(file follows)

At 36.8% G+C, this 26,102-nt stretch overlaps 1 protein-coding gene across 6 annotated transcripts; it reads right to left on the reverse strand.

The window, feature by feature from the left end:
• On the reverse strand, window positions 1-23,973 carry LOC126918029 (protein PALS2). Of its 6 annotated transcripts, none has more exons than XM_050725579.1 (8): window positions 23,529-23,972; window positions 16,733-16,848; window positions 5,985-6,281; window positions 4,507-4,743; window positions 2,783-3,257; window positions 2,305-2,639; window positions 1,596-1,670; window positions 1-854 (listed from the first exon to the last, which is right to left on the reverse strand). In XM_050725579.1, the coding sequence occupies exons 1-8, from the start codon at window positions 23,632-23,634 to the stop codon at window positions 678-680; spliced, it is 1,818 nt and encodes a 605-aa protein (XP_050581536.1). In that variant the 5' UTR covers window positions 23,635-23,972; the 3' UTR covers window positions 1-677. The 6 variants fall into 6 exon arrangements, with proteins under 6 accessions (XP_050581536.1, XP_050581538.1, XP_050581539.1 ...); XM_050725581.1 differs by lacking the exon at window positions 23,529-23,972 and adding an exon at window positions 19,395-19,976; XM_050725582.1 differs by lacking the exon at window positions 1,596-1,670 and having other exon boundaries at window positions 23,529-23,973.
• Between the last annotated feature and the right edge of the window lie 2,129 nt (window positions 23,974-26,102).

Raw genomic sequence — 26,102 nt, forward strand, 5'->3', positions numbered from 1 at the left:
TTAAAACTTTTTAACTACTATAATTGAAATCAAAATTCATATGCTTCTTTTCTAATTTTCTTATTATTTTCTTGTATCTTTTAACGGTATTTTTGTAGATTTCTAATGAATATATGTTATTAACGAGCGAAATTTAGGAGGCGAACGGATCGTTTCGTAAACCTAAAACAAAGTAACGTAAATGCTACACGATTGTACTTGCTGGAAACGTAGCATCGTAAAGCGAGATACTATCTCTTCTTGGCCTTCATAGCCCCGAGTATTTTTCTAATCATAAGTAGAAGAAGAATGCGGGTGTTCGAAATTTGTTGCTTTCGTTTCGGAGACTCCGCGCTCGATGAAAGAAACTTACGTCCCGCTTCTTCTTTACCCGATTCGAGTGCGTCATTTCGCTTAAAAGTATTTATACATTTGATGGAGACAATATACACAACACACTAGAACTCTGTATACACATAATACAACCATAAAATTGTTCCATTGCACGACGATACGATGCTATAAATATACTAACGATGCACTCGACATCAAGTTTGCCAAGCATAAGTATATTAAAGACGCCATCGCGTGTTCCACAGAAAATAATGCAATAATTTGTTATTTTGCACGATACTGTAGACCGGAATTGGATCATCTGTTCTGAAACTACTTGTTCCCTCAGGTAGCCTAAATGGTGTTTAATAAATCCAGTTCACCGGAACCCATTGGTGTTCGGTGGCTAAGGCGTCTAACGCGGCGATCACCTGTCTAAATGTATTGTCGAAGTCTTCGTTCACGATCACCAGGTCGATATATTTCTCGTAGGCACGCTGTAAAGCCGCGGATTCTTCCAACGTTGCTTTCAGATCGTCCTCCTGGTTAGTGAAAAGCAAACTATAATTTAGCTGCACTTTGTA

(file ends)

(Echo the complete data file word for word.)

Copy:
At 36.8% G+C, this 26,102-nt stretch overlaps 1 protein-coding gene across 6 annotated transcripts; it reads right to left on the reverse strand.

The window, feature by feature from the left end:
• On the reverse strand, window positions 1-23,973 carry LOC126918029 (protein PALS2). Of its 6 annotated transcripts, none has more exons than XM_050725579.1 (8): window positions 23,529-23,972; window positions 16,733-16,848; window positions 5,985-6,281; window positions 4,507-4,743; window positions 2,783-3,257; window positions 2,305-2,639; window positions 1,596-1,670; window positions 1-854 (listed from the first exon to the last, which is right to left on the reverse strand). In XM_050725579.1, the coding sequence occupies exons 1-8, from the start codon at window positions 23,632-23,634 to the stop codon at window positions 678-680; spliced, it is 1,818 nt and encodes a 605-aa protein (XP_050581536.1). In that variant the 5' UTR covers window positions 23,635-23,972; the 3' UTR covers window positions 1-677. The 6 variants fall into 6 exon arrangements, with proteins under 6 accessions (XP_050581536.1, XP_050581538.1, XP_050581539.1 ...); XM_050725581.1 differs by lacking the exon at window positions 23,529-23,972 and adding an exon at window positions 19,395-19,976; XM_050725582.1 differs by lacking the exon at window positions 1,596-1,670 and having other exon boundaries at window positions 23,529-23,973.
• Between the last annotated feature and the right edge of the window lie 2,129 nt (window positions 23,974-26,102).

Raw genomic sequence — 26,102 nt, forward strand, 5'->3', positions numbered from 1 at the left:
TTAAAACTTTTTAACTACTATAATTGAAATCAAAATTCATATGCTTCTTTTCTAATTTTCTTATTATTTTCTTGTATCTTTTAACGGTATTTTTGTAGATTTCTAATGAATATATGTTATTAACGAGCGAAATTTAGGAGGCGAACGGATCGTTTCGTAAACCTAAAACAAAGTAACGTAAATGCTACACGATTGTACTTGCTGGAAACGTAGCATCGTAAAGCGAGATACTATCTCTTCTTGGCCTTCATAGCCCCGAGTATTTTTCTAATCATAAGTAGAAGAAGAATGCGGGTGTTCGAAATTTGTTGCTTTCGTTTCGGAGACTCCGCGCTCGATGAAAGAAACTTACGTCCCGCTTCTTCTTTACCCGATTCGAGTGCGTCATTTCGCTTAAAAGTATTTATACATTTGATGGAGACAATATACACAACACACTAGAACTCTGTATACACATAATACAACCATAAAATTGTTCCATTGCACGACGATACGATGCTATAAATATACTAACGATGCACTCGACATCAAGTTTGCCAAGCATAAGTATATTAAAGACGCCATCGCGTGTTCCACAGAAAATAATGCAATAATTTGTTATTTTGCACGATACTGTAGACCGGAATTGGATCATCTGTTCTGAAACTACTTGTTCCCTCAGGTAGCCTAAATGGTGTTTAATAAATCCAGTTCACCGGAACCCATTGGTGTTCGGTGGCTAAGGCGTCTAACGCGGCGATCACCTGTCTAAATGTATTGTCGAAGTCTTCGTTCACGATCACCAGGTCGATATATTTCTCGTAGGCACGCTGTAAAGCCGCGGATTCTTCCAACGTTGCTTTCAGATCGTCCTCCTGGTTAGTGAAAAGCAAACTATAATTTAGCTGCACTTTGTA